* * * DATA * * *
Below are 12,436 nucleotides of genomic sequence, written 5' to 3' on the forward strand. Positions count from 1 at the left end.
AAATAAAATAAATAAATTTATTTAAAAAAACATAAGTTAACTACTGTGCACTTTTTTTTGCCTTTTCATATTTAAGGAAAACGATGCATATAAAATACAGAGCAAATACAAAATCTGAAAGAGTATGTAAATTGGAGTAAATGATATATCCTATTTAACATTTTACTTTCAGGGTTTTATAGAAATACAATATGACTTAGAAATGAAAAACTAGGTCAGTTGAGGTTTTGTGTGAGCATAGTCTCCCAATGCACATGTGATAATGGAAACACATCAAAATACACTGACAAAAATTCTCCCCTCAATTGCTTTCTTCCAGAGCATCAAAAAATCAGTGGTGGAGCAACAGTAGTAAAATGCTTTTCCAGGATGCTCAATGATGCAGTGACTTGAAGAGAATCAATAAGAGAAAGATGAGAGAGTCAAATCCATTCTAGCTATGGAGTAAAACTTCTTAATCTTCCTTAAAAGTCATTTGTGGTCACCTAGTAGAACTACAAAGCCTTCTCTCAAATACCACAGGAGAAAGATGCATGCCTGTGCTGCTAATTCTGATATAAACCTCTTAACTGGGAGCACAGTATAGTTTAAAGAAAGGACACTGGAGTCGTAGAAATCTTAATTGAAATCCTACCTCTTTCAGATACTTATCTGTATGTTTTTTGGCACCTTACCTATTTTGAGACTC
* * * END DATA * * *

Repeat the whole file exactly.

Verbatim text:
Below are 12,436 nucleotides of genomic sequence, written 5' to 3' on the forward strand. Positions count from 1 at the left end.
AAATAAAATAAATAAATTTATTTAAAAAAACATAAGTTAACTACTGTGCACTTTTTTTTGCCTTTTCATATTTAAGGAAAACGATGCATATAAAATACAGAGCAAATACAAAATCTGAAAGAGTATGTAAATTGGAGTAAATGATATATCCTATTTAACATTTTACTTTCAGGGTTTTATAGAAATACAATATGACTTAGAAATGAAAAACTAGGTCAGTTGAGGTTTTGTGTGAGCATAGTCTCCCAATGCACATGTGATAATGGAAACACATCAAAATACACTGACAAAAATTCTCCCCTCAATTGCTTTCTTCCAGAGCATCAAAAAATCAGTGGTGGAGCAACAGTAGTAAAATGCTTTTCCAGGATGCTCAATGATGCAGTGACTTGAAGAGAATCAATAAGAGAAAGATGAGAGAGTCAAATCCATTCTAGCTATGGAGTAAAACTTCTTAATCTTCCTTAAAAGTCATTTGTGGTCACCTAGTAGAACTACAAAGCCTTCTCTCAAATACCACAGGAGAAAGATGCATGCCTGTGCTGCTAATTCTGATATAAACCTCTTAACTGGGAGCACAGTATAGTTTAAAGAAAGGACACTGGAGTCGTAGAAATCTTAATTGAAATCCTACCTCTTTCAGATACTTATCTGTATGTTTTTTGGCACCTTACCTATTTTGAGACTC